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Deepwater contract criticized

McCullough said he found the prices in the contract are significantly higher than prices for similar projects either under way or recently completed in Europe. "The cost figures give the appearance of being reverse-engineered from a required rate of return rather than derived from basic engineering estimates. The rate of return seems high with any reasonable level of leverage, and due diligence by the purchaser was lacking.

WARWICK, R.I. - A national energy expert testified Tuesday that the proposed contract governing how National Grid would buy electricity from a wind farm developed by Deepwater Wind off Block Island sets prices that are high and not commercially reasonable.

Robert McCullough, an energy consultant from Portland, Ore., said the contract is poorly written, replete with errors and lacks key information, such as what kind of turbines Deepwater plans to use.

McCullough and attorney Joseph McGair were hired to intervene in the case by a group of citizens opposed to the power-purchase agreement. The citizens include former Attorney General James E. O'Neil and state Rep. Laurence Ehrhardt, R-North Kingstown.

McCullough said he found the prices in the contract are significantly higher than prices for similar projects either under way or recently completed in Europe.

"The cost figures give the appearance of being reverse-engineered from a required rate of return rather than derived from basic engineering estimates. The rate of return seems high with any reasonable level of leverage, and due diligence by the purchaser was lacking. Finally, the proposed contract's pricing sections... more [truncated due to possible copyright]  

WARWICK, R.I. - A national energy expert testified Tuesday that the proposed contract governing how National Grid would buy electricity from a wind farm developed by Deepwater Wind off Block Island sets prices that are high and not commercially reasonable.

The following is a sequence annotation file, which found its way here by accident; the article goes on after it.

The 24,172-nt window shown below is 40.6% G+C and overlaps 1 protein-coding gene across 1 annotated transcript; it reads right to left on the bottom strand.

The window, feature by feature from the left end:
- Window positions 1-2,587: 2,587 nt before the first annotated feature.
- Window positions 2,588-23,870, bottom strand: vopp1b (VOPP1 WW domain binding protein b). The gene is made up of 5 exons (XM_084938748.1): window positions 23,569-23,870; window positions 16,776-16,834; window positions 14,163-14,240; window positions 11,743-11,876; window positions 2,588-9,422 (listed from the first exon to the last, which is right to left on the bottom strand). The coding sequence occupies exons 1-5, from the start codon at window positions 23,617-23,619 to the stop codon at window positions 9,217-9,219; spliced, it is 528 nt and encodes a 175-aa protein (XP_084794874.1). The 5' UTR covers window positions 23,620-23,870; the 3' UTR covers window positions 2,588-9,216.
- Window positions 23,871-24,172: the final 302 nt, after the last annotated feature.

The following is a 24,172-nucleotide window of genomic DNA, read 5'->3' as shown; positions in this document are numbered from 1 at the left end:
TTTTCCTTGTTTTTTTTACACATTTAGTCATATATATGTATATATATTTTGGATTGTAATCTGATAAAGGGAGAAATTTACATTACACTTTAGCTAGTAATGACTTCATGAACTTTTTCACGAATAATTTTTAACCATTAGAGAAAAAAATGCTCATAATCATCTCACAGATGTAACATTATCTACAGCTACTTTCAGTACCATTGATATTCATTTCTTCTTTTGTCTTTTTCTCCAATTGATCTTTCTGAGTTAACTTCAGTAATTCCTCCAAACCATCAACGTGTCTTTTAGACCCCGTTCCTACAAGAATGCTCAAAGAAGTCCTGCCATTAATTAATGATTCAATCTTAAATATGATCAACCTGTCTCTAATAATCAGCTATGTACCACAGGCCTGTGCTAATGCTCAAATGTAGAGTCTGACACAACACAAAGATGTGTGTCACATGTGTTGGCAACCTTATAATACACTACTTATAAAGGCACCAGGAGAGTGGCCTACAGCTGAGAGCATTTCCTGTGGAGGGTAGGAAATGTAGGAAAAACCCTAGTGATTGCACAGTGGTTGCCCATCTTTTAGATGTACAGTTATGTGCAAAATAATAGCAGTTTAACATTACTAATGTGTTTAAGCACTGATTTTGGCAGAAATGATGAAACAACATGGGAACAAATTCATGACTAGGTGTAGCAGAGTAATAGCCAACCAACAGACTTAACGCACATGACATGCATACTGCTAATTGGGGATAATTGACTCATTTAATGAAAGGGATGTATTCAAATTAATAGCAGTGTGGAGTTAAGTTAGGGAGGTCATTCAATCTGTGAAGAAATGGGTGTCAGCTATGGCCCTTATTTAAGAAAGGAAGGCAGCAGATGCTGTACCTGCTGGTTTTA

Robert McCullough, an energy consultant from Portland, Ore., said the contract is poorly written, replete with errors and lacks key information, such as what kind of turbines Deepwater plans to use.

McCullough and attorney Joseph McGair were hired to intervene in the case by a group of citizens opposed to the power-purchase agreement. The citizens include former Attorney General James E. O'Neil and state Rep. Laurence Ehrhardt, R-North Kingstown.

McCullough said he found the prices in the contract are significantly higher than prices for similar projects either under way or recently completed in Europe.

"The cost figures give the appearance of being reverse-engineered from a required rate of return rather than derived from basic engineering estimates. The rate of return seems high with any reasonable level of leverage, and due diligence by the purchaser was lacking. Finally, the proposed contract's pricing sections are poorly written and several other sections may contain drafting errors," McCullough said in written testimony.

"The scenario is akin to a purchaser buying a house through a real estate agent," McCullough said earlier. "The price is higher than comparable transactions, the agent is receiving a commission on the transaction, no inspection of the house has been undertaken, the creditworthiness of the seller is suspect, and the real estate contract is poorly written with a number of obvious errors."